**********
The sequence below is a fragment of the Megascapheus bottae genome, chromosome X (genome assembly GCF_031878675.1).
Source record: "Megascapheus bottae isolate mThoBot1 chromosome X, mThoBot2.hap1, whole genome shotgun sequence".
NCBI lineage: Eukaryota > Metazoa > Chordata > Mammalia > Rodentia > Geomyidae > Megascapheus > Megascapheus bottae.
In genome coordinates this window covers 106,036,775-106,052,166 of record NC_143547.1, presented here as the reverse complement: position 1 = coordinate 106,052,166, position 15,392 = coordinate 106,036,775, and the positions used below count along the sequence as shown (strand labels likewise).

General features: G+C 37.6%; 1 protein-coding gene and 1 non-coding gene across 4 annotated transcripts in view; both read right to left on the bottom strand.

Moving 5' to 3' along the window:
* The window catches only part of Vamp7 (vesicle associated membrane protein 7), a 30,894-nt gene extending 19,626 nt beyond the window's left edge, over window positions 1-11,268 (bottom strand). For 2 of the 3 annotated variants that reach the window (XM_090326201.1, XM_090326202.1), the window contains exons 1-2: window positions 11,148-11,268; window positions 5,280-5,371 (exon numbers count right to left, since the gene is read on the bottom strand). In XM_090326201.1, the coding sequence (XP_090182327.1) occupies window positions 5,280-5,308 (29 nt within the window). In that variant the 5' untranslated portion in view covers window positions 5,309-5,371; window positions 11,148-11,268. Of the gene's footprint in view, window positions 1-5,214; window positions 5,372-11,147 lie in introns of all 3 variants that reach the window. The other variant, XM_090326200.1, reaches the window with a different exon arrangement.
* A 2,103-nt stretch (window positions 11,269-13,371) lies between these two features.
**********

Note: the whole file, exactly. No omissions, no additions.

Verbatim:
The sequence below is a fragment of the Megascapheus bottae genome, chromosome X (genome assembly GCF_031878675.1).
Source record: "Megascapheus bottae isolate mThoBot1 chromosome X, mThoBot2.hap1, whole genome shotgun sequence".
NCBI lineage: Eukaryota > Metazoa > Chordata > Mammalia > Rodentia > Geomyidae > Megascapheus > Megascapheus bottae.
In genome coordinates this window covers 106,036,775-106,052,166 of record NC_143547.1, presented here as the reverse complement: position 1 = coordinate 106,052,166, position 15,392 = coordinate 106,036,775, and the positions used below count along the sequence as shown (strand labels likewise).

General features: G+C 37.6%; 1 protein-coding gene and 1 non-coding gene across 4 annotated transcripts in view; both read right to left on the bottom strand.

Moving 5' to 3' along the window:
* The window catches only part of Vamp7 (vesicle associated membrane protein 7), a 30,894-nt gene extending 19,626 nt beyond the window's left edge, over window positions 1-11,268 (bottom strand). For 2 of the 3 annotated variants that reach the window (XM_090326201.1, XM_090326202.1), the window contains exons 1-2: window positions 11,148-11,268; window positions 5,280-5,371 (exon numbers count right to left, since the gene is read on the bottom strand). In XM_090326201.1, the coding sequence (XP_090182327.1) occupies window positions 5,280-5,308 (29 nt within the window). In that variant the 5' untranslated portion in view covers window positions 5,309-5,371; window positions 11,148-11,268. Of the gene's footprint in view, window positions 1-5,214; window positions 5,372-11,147 lie in introns of all 3 variants that reach the window. The other variant, XM_090326200.1, reaches the window with a different exon arrangement.
* A 2,103-nt stretch (window positions 11,269-13,371) lies between these two features.